NAME       REFERENCE             TARGETS  MINPODS MAXPODS REPLICAS AGE
    php-apache Deployment/php-apache 50%/50%  1       10      5        5m

    In the above example, you can see that the Horizontal Pod Autoscaler has resized the deployment to 5 replicas, and the utilization target of 50% has been achieved. Note that you might see different numbers, depending on how long you wait before running the command.

  3. Verify the deployment has been scaled out by entering:

    kubectl get deployment php-apache

    The output from the above command shows the current status:

    NAME       READY UP-TO-DATE AVAILABLE AGE
    php-apache 5/5   5          5         5m

    Note that you might see different numbers, depending on how long you wait before running the command.

Step 6: Stop Sample Load Generation

  1. In the terminal window where you created the container with the busybox image and generated the load for the Apache web server:
    1. Terminate the load generation by pressing Ctrl+C
    2. Close the command prompt by entering:
      exit

      The output from the above command confirms the session has ended:

      Session ended, resume using 'kubectl attach load-generator -c load-generator -i -t' command when the pod is running
      pod "load-generator" deleted
  2. After a minute, confirm the current status of the Horizontal Pod Autoscaler by entering:
    kubectl get hpa

    The output from the above command shows the current status:

    NAME       REFERENCE             TARGETS MINPODS MAXPODS REPLICAS AGE
    php-apache Deployment/php-apache 0%/50%  1       10      5        10m

    In the above example, you can see the current CPU utilization has reduced to 0%, compared to the target utilization of 50%. However, there are still 5 replicas in the deployment. Note that you might see different numbers, depending on how long you wait before running the command.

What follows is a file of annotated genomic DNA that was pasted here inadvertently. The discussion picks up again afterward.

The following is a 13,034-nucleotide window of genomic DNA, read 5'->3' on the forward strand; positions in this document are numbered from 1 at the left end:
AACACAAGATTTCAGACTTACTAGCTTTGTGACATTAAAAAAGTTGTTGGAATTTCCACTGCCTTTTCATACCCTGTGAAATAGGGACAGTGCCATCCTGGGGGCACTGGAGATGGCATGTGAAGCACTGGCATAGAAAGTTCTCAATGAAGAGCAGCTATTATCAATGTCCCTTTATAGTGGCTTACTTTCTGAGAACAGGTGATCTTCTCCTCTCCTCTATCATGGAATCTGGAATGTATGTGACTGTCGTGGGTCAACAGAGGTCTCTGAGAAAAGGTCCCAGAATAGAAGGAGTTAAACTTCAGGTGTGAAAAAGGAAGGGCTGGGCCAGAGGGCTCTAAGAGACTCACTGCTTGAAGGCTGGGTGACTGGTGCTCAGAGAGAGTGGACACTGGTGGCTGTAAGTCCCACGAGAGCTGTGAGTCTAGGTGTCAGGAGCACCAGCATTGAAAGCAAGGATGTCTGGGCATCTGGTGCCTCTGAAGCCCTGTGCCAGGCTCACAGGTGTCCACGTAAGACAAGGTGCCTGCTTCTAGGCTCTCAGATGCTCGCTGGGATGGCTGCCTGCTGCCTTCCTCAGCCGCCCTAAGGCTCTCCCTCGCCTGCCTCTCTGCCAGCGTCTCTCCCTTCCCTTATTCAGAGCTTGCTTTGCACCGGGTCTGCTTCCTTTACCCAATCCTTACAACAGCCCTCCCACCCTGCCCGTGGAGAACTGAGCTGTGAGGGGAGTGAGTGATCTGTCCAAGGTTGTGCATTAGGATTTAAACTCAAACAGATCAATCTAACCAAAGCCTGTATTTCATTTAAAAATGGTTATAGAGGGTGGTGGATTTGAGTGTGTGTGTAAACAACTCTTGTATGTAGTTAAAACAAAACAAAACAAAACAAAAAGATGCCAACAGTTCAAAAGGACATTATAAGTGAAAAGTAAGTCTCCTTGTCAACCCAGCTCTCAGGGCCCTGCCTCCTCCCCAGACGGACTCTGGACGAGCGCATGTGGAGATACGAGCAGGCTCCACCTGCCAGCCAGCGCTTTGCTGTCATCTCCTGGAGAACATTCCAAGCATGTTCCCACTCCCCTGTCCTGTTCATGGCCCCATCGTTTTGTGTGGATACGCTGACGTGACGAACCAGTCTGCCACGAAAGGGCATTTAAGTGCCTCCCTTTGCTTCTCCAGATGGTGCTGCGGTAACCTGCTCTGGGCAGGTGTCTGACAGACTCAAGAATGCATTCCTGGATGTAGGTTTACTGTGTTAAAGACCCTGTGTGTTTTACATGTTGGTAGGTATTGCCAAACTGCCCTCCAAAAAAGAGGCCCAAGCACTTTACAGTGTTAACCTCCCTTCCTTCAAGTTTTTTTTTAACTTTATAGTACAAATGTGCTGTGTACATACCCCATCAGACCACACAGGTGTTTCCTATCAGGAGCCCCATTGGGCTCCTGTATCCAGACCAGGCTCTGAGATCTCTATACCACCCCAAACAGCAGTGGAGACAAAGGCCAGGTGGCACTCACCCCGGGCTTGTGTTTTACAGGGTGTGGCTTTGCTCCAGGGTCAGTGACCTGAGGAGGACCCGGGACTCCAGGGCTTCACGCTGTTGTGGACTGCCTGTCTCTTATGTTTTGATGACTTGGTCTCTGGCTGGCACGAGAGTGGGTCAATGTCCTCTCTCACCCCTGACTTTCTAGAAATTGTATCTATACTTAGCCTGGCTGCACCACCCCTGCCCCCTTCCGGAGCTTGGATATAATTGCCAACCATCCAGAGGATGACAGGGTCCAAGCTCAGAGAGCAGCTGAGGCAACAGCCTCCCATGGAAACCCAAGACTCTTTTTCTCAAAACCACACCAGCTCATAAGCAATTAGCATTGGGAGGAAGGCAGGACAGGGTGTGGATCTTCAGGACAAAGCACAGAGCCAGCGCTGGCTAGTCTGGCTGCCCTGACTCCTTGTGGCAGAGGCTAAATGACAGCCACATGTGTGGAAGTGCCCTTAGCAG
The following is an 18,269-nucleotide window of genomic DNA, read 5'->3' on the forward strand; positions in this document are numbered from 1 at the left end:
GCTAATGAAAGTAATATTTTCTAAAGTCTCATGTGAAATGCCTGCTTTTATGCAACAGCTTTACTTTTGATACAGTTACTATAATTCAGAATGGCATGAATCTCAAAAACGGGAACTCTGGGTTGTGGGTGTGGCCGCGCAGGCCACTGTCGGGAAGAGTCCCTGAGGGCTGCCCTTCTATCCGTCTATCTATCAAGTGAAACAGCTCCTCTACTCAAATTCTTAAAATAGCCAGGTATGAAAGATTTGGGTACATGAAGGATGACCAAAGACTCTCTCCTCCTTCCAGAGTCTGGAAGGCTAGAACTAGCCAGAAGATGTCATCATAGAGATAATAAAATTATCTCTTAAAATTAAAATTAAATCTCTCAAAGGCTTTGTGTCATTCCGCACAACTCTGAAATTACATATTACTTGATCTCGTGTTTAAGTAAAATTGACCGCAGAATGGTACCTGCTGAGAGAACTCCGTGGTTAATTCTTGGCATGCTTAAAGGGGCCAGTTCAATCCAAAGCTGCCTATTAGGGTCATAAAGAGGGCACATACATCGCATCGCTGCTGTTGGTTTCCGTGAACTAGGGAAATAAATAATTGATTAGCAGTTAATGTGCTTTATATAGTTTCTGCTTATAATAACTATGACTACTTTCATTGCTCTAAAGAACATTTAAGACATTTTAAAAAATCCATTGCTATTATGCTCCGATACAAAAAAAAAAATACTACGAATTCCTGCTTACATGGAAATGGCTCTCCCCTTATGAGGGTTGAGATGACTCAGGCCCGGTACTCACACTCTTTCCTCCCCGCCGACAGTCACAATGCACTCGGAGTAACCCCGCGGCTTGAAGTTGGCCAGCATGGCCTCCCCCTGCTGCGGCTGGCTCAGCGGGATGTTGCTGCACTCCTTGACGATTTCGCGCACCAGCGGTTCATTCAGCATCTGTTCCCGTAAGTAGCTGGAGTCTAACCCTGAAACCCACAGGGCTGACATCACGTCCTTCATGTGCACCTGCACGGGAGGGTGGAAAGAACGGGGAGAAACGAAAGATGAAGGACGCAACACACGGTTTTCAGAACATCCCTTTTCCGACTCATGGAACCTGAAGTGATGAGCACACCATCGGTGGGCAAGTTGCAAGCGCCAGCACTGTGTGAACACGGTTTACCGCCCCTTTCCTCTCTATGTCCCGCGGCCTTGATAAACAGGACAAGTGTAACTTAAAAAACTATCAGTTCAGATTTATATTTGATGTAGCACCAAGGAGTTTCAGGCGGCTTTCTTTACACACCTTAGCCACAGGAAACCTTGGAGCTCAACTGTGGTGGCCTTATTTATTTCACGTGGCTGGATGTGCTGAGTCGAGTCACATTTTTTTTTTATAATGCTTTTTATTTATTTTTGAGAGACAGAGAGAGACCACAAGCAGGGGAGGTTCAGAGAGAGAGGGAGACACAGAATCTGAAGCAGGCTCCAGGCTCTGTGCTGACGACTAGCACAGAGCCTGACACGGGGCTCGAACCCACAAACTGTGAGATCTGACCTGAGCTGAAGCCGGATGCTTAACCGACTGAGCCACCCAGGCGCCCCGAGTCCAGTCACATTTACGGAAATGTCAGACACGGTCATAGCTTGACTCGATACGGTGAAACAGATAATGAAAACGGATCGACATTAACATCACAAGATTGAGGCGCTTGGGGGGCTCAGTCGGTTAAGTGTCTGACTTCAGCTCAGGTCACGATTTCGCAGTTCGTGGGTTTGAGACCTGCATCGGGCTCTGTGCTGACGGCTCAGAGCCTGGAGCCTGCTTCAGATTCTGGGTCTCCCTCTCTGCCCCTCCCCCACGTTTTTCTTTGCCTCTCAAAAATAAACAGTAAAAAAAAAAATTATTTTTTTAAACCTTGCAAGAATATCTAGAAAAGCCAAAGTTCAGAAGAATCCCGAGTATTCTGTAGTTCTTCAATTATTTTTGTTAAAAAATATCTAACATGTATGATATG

3. After another few minutes, view the reduced number of replicas by re-entering:

    kubectl get hpa

    The output from the above command shows the current status:

    NAME       REFERENCE             TARGETS  MINPODS MAXPODS REPLICAS AGE
    php-apache Deployment/php-apache 0%/50%   1       10      1        15m

    In the above example, you can see that the Horizontal Pod Autoscaler has resized the deployment to 1 replica.

    Be aware that it will take time for the replica count to reduce to 1. Five minutes is the default timeframe for scaling in. Note that you might see different numbers, depending on how long you wait before running the command.

  4. Verify the deployment has been scaled in by entering:

    kubectl get deployment php-apache

    The output from the above command shows the current status:

    NAME       READY UP-TO-DATE AVAILABLE AGE
    php-apache 1/1   1          1         15m

    Note that you might see different numbers, depending on how long you wait before running the command.

Step 7: Clean Up

  1. Delete the Horizontal Pod Autoscaler by entering:

    kubectl delete horizontalpodautoscaler.autoscaling/php-apache

    Note that when you delete a Horizontal Pod Autoscaler, the number of replicas remains the same. A deployment does not automatically revert back to the state it had prior to the creation of the Horizontal Pod Autoscaler.

  2. Delete the Apache web server deployment by entering:

    kubectl delete deployment.apps/php-apache service/php-apache